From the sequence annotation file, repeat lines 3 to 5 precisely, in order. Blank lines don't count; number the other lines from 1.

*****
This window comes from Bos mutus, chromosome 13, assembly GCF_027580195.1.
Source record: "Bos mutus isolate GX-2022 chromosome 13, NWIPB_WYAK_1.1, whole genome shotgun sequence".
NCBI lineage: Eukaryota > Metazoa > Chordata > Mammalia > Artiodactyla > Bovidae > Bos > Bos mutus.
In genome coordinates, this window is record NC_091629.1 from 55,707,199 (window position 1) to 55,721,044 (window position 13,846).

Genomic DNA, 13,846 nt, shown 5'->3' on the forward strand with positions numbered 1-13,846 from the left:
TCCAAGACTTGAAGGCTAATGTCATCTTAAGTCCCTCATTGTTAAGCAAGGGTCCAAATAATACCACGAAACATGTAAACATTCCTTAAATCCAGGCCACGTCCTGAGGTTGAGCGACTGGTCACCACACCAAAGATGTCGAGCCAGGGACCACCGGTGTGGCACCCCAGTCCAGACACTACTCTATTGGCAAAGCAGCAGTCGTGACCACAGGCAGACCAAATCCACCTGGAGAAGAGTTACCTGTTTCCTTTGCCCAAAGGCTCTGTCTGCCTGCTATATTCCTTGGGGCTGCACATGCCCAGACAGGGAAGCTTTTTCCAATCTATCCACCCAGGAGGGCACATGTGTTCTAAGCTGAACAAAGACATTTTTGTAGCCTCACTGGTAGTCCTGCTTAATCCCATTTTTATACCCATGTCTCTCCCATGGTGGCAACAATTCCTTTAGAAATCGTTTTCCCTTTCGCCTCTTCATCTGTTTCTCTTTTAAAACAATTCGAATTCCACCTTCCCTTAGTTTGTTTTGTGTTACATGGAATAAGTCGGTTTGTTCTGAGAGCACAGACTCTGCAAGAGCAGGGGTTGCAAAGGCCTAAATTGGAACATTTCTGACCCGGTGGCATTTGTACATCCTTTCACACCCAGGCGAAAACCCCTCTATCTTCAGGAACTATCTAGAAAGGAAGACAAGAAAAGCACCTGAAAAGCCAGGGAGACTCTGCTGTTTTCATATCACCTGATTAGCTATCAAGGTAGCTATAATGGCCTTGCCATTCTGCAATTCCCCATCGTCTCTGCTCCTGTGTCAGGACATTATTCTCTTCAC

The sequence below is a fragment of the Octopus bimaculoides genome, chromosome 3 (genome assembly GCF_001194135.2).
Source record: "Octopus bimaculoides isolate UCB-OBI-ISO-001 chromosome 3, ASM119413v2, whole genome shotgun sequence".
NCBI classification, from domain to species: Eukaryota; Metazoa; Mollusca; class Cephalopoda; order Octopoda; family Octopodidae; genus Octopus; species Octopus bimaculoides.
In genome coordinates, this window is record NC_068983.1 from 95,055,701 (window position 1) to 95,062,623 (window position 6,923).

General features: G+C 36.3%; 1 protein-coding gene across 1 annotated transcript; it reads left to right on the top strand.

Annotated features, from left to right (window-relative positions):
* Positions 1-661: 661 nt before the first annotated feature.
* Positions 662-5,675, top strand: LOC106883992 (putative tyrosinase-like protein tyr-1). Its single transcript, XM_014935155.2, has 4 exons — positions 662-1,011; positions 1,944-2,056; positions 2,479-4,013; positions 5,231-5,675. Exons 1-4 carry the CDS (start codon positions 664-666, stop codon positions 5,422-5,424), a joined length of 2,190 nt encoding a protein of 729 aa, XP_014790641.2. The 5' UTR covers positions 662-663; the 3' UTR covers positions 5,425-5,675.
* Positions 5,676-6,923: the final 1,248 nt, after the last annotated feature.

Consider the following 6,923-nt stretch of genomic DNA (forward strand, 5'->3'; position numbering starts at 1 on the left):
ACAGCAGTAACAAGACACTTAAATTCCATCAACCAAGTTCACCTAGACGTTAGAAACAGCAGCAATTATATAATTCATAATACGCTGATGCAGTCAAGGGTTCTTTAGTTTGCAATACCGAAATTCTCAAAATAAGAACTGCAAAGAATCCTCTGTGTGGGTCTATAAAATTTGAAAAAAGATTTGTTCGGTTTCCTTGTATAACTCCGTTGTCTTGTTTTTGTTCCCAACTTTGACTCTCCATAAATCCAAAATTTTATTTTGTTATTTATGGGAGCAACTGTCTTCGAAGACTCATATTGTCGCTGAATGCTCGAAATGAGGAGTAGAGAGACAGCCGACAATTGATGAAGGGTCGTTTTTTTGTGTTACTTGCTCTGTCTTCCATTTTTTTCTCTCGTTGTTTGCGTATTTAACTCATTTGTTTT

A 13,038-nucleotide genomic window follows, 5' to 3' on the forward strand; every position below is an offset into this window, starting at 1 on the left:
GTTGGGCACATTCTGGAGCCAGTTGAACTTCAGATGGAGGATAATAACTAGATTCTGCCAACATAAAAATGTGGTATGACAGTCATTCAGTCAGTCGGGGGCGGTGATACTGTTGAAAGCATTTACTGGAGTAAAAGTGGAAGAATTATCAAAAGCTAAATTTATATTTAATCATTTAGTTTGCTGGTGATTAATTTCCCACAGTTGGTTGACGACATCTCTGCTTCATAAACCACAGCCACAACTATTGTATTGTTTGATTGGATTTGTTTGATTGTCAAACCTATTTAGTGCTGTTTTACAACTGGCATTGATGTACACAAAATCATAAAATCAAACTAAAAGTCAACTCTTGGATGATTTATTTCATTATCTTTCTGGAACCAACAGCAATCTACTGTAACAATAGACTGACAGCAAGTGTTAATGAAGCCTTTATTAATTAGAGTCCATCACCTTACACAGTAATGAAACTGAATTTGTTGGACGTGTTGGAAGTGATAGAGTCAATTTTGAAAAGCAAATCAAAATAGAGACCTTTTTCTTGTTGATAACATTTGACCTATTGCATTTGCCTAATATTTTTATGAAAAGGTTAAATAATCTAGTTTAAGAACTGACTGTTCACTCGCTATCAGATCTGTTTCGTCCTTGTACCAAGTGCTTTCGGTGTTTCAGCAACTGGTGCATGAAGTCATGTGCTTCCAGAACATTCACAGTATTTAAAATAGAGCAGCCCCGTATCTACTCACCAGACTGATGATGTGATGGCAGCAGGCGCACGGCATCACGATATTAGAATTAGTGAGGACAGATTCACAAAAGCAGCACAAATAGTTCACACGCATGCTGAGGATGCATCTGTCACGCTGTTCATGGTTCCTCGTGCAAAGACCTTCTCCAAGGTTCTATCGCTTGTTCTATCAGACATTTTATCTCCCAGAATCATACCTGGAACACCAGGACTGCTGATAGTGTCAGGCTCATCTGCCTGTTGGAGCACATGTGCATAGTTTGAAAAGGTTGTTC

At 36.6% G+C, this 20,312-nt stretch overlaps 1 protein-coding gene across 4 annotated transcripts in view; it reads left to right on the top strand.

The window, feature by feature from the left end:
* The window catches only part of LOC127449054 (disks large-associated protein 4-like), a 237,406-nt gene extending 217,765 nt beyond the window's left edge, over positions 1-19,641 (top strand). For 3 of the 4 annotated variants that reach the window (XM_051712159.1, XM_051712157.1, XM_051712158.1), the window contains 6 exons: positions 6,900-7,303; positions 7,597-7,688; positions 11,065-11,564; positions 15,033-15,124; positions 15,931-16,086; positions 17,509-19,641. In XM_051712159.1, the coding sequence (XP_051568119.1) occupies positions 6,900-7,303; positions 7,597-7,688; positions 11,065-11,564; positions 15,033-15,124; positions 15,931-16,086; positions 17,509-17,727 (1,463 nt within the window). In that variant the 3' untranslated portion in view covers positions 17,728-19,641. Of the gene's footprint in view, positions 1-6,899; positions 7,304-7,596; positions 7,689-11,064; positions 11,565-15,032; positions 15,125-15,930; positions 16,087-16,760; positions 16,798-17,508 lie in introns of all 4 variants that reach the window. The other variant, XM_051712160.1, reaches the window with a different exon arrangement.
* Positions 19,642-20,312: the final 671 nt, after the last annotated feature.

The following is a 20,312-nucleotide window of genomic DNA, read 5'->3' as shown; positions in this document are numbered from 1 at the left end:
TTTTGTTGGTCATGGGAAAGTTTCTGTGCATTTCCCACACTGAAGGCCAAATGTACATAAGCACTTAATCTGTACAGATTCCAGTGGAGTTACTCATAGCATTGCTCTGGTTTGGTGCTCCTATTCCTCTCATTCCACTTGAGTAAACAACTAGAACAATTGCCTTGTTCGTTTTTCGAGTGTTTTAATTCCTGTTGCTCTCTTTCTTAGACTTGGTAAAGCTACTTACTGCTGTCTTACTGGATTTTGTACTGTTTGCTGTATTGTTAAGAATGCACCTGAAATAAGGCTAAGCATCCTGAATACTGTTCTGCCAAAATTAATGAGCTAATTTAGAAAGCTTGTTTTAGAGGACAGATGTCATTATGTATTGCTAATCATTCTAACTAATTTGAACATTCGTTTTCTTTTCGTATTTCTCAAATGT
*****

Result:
NCBI lineage: Eukaryota > Metazoa > Chordata > Mammalia > Artiodactyla > Bovidae > Bos > Bos mutus.
In genome coordinates, this window is record NC_091629.1 from 55,707,199 (window position 1) to 55,721,044 (window position 13,846).

Genomic DNA, 13,846 nt, shown 5'->3' on the forward strand with positions numbered 1-13,846 from the left: